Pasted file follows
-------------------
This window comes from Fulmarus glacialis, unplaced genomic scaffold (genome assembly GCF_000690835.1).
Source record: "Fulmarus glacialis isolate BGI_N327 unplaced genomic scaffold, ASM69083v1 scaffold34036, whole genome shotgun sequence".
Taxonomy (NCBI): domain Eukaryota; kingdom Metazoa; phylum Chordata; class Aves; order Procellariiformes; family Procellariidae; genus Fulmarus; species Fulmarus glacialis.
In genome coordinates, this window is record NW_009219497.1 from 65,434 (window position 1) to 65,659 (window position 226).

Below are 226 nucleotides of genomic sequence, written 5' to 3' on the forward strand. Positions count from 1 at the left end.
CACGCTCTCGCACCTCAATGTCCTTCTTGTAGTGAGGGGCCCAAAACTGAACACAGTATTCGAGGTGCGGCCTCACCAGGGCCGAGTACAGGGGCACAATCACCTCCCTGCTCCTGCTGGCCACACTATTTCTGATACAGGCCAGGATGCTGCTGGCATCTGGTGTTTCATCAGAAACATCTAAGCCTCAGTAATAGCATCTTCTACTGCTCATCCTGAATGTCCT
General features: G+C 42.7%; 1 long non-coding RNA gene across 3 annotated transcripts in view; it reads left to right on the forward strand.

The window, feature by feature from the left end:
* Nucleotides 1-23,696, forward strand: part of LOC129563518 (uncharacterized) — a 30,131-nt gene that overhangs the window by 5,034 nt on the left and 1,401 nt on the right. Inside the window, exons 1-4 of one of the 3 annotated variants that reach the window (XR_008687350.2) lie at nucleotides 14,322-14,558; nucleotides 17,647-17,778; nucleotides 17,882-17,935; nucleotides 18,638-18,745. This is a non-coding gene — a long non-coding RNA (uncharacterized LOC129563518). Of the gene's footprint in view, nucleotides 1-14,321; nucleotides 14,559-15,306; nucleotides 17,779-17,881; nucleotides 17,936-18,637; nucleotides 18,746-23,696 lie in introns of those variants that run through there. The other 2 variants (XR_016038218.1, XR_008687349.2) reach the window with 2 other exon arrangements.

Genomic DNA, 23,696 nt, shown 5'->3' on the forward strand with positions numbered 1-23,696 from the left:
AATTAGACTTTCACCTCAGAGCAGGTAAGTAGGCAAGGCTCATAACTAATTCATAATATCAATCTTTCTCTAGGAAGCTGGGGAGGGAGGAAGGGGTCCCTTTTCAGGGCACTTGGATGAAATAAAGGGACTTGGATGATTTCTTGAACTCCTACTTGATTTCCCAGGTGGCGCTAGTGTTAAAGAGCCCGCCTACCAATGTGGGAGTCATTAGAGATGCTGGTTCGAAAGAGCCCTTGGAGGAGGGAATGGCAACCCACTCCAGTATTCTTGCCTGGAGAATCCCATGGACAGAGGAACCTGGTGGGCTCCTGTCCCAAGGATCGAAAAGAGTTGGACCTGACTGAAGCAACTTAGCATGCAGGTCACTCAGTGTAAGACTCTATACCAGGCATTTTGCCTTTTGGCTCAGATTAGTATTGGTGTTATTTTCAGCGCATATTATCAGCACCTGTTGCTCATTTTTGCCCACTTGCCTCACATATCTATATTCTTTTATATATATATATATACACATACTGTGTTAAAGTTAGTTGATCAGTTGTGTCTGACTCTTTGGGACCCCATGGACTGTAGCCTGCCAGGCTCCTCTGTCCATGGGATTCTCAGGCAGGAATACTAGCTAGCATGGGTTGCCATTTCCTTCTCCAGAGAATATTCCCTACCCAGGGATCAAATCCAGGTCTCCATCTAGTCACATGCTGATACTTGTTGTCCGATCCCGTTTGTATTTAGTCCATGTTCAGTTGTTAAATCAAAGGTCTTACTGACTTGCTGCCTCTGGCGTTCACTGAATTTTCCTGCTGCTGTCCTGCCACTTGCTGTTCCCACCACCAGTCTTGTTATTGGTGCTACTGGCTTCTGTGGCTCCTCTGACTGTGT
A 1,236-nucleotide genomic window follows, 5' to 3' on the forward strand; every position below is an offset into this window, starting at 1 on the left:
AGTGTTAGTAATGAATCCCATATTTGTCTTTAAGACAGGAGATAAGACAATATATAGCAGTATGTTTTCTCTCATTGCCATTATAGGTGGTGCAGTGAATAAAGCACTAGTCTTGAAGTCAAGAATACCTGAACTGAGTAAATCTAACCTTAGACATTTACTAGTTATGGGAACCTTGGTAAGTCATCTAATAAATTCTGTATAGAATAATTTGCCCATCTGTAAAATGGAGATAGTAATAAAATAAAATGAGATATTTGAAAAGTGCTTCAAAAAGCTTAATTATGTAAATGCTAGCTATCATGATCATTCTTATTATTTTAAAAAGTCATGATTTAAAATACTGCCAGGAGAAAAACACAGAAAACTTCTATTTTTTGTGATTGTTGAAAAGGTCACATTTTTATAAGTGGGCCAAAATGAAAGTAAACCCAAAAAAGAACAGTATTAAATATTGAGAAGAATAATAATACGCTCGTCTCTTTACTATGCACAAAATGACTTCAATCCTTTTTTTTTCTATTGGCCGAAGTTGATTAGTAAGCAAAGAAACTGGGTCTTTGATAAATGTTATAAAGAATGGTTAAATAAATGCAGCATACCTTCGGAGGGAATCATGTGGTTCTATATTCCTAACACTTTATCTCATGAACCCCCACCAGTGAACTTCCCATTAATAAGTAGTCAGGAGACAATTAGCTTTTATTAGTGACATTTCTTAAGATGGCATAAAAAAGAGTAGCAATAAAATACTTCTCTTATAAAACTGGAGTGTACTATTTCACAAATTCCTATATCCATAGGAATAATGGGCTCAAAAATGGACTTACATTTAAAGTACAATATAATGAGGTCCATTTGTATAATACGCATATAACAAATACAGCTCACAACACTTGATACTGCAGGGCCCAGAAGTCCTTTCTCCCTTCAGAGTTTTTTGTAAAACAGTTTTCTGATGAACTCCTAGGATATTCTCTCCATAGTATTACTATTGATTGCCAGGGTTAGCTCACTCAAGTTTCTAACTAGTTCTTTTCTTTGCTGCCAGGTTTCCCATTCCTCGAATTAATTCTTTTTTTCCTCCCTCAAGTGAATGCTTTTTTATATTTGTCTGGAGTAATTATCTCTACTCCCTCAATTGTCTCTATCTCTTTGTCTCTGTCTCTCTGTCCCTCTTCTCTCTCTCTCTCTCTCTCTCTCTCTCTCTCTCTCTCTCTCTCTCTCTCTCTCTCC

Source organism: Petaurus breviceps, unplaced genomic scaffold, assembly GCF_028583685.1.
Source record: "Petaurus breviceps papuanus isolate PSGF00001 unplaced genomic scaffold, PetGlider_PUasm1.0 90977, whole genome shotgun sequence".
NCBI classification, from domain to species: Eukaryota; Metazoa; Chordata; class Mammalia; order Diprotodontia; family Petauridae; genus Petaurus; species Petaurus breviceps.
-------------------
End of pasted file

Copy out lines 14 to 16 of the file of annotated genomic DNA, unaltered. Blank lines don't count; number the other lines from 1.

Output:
Source organism: Petaurus breviceps, unplaced genomic scaffold, assembly GCF_028583685.1.
Source record: "Petaurus breviceps papuanus isolate PSGF00001 unplaced genomic scaffold, PetGlider_PUasm1.0 90977, whole genome shotgun sequence".
NCBI classification, from domain to species: Eukaryota; Metazoa; Chordata; class Mammalia; order Diprotodontia; family Petauridae; genus Petaurus; species Petaurus breviceps.